The war in Iraq won't slow IT spending, but a quick resolution of the war won't boost spending either, according to US and European Chief Information Officers (CIOs) surveyed by investment bank Merrill Lynch.
Of the 100 respondents, 73 said the war in Iraq would not slow spending, while 17 said it would. A quick end to the war would only lead to a spike in spending with 10 of the respondents, while 90 said it would not, according to the survey.
Merrill Lynch released the results in a report late last week. Of the 100 CIOs surveyed, 75 worked in the US and 25 in Europe.
Even 17 per cent of CIOs deciding to cut their spending would spell trouble for vendors with less recurring revenue, such as storage specialist EMC and Sun Microsystems, Merrill Lynch said. The survey was conducted before the start of the war.
"In general, spending is hampered as much by structural problems in the economy as by war," a vice-president with Merrill Lynch, Steven Milunovich, wrote in the report.
Away from the war, the survey found that 66 per cent of the CIOs would like to increase the variable cost portion of their IT budgets, but 65 per cent did not see the utility computing schemes being promoted by vendors as the way to do that.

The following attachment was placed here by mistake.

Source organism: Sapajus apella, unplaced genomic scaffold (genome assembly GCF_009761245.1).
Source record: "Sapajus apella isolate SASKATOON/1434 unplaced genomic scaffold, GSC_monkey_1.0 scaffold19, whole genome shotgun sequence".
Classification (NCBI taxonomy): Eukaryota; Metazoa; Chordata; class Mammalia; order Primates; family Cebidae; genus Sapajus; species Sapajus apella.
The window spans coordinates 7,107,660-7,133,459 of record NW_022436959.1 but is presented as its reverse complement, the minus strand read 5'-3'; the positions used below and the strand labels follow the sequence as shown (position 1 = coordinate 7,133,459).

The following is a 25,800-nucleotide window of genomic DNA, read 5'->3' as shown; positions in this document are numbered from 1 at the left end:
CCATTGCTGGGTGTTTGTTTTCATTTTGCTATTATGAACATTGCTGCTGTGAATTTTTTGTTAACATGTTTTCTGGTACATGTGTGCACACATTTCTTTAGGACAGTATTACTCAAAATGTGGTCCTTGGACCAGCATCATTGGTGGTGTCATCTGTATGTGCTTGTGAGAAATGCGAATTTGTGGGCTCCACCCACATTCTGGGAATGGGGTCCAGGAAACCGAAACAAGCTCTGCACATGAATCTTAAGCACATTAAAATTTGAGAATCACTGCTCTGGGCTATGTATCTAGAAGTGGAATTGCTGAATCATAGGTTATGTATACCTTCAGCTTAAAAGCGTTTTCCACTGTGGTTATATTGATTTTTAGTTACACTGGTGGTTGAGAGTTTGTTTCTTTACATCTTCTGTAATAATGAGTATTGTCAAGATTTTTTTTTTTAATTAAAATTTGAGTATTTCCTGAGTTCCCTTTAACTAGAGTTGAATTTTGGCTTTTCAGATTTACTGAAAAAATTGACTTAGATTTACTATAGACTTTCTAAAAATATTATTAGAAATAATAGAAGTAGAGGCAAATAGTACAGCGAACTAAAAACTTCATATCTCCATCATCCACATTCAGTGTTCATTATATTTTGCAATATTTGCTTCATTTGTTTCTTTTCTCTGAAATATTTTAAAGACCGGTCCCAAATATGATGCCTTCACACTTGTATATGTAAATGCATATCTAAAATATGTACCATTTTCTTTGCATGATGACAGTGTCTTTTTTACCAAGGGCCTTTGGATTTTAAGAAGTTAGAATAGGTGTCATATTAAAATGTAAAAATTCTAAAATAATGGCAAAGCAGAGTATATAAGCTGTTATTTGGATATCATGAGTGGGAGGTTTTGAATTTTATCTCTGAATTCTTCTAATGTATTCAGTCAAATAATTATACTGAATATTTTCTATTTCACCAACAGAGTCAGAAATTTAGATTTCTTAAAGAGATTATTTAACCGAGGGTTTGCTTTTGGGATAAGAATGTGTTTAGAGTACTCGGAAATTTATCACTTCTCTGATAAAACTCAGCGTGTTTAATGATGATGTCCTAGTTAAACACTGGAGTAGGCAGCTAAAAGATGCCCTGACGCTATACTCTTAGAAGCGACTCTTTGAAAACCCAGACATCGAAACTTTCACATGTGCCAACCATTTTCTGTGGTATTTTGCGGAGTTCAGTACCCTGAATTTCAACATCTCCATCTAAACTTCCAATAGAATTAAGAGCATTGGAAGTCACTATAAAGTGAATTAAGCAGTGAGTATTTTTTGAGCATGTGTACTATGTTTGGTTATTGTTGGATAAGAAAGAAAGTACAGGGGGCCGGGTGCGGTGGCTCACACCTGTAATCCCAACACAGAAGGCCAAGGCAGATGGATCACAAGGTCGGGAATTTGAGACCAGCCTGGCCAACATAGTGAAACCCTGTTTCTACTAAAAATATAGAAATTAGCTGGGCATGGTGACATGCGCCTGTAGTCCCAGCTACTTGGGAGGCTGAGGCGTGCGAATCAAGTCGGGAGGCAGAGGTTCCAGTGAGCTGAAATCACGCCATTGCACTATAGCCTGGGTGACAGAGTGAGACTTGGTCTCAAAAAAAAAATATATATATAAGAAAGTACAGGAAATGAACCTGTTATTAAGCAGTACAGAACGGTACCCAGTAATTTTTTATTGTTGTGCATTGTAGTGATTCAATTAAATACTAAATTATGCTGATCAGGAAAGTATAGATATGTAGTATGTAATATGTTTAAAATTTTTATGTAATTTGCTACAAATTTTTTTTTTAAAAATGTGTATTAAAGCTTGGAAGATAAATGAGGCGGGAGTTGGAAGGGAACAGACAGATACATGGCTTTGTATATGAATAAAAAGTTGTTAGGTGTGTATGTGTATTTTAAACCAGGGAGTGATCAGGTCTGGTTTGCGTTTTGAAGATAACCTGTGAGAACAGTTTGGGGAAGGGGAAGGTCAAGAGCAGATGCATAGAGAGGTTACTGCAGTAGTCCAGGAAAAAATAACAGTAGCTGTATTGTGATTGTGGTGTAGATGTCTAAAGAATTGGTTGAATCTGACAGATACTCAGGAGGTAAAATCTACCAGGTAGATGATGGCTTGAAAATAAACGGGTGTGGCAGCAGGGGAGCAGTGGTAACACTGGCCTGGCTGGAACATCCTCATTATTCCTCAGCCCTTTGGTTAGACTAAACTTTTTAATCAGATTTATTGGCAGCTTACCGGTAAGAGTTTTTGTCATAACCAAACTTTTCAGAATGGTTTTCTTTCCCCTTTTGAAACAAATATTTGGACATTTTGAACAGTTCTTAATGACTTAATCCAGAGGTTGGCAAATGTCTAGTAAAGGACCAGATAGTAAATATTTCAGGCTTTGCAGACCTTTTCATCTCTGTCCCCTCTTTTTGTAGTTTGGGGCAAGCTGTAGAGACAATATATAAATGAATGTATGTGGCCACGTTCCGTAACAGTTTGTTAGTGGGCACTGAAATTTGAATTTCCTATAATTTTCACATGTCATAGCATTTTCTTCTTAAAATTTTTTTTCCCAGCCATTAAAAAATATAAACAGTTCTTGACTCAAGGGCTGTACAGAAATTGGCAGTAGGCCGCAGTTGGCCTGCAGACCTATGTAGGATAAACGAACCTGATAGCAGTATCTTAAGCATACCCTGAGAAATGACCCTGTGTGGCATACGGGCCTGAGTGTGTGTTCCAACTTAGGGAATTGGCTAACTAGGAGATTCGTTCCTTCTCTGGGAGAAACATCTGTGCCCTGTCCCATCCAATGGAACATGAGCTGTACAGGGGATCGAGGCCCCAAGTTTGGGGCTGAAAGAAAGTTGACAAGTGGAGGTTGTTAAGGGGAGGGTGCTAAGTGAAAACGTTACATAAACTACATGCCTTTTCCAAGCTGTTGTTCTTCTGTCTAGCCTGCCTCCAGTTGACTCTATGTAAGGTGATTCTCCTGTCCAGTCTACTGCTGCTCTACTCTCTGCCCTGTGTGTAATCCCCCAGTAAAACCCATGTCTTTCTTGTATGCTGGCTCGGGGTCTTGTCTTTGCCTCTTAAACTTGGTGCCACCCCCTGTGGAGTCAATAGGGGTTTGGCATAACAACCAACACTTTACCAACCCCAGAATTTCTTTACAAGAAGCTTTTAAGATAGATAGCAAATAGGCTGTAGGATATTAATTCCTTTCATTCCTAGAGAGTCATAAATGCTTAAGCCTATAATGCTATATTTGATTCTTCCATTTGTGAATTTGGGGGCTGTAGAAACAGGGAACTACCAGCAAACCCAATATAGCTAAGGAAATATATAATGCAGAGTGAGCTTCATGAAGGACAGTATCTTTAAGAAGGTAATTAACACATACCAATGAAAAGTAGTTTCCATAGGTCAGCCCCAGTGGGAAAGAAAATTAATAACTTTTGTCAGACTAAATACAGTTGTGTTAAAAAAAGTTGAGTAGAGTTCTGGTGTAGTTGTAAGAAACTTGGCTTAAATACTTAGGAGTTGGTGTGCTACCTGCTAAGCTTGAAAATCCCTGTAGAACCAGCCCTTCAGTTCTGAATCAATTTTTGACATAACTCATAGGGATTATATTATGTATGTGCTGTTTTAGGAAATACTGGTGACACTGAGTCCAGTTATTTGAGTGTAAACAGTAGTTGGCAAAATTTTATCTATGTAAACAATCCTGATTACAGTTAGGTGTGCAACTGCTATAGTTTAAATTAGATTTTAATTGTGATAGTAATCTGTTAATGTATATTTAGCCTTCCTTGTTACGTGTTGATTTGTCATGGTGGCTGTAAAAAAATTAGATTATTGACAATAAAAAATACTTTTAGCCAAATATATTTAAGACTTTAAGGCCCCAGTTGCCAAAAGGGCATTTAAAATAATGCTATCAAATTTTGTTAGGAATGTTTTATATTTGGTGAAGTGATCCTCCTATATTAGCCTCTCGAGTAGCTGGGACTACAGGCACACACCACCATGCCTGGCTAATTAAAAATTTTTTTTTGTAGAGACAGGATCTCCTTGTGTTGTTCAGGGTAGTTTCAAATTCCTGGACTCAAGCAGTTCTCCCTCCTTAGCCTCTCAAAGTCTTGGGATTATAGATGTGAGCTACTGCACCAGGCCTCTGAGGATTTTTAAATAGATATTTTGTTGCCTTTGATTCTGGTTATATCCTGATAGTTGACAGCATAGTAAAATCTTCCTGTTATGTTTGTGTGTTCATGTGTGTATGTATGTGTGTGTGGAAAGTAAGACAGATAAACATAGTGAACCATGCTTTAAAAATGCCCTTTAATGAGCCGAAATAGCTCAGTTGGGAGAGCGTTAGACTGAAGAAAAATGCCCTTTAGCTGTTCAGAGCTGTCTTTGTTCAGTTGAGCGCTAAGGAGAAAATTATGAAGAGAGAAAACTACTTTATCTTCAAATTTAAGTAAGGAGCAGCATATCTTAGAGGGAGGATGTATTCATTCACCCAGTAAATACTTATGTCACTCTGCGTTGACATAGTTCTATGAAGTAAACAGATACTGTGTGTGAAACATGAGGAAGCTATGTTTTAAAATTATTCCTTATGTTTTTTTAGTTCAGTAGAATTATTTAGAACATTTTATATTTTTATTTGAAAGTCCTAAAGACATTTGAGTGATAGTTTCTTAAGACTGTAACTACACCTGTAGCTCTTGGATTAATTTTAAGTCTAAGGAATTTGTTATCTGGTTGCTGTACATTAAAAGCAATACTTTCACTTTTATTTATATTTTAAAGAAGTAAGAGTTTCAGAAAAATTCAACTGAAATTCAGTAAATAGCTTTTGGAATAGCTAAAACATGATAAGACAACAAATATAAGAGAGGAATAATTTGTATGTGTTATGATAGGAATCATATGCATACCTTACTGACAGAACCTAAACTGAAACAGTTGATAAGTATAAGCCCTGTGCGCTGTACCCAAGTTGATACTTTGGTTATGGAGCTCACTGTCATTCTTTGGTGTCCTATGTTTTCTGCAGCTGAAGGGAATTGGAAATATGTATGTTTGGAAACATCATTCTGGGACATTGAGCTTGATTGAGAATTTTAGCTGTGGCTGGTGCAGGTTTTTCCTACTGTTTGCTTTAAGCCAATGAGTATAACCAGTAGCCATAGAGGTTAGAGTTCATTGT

Fixed costs such as facilities and staff make up about 70 per cent of an IT budget today, and IBM, Sun and Hewlett-Packard promote "pay as you go plans" to swing that ratio. However, CIOs said these would not be a real option until 2006, the survey said.
More evangelising was needed for utility computing, Milunovich wrote.
Meanwhile, CIOs are spending more to buy servers. Of the CIOs surveyed, 55 per cent said spending on Windows servers was increasing, 38 per cent said more money was going to buy Unix servers and 33 per cent said spending on Linux servers was up. Budgets for mainframes were down or flat, said 63 per cent of the CIOs.
The interest in Unix servers was surprising, and suggested that Linux was not replacing Unix as quick as some in the market might have thought, Milunovich wrote.
The continued decline of mainframes was not new and mainframe rebirth was not expected, he wrote.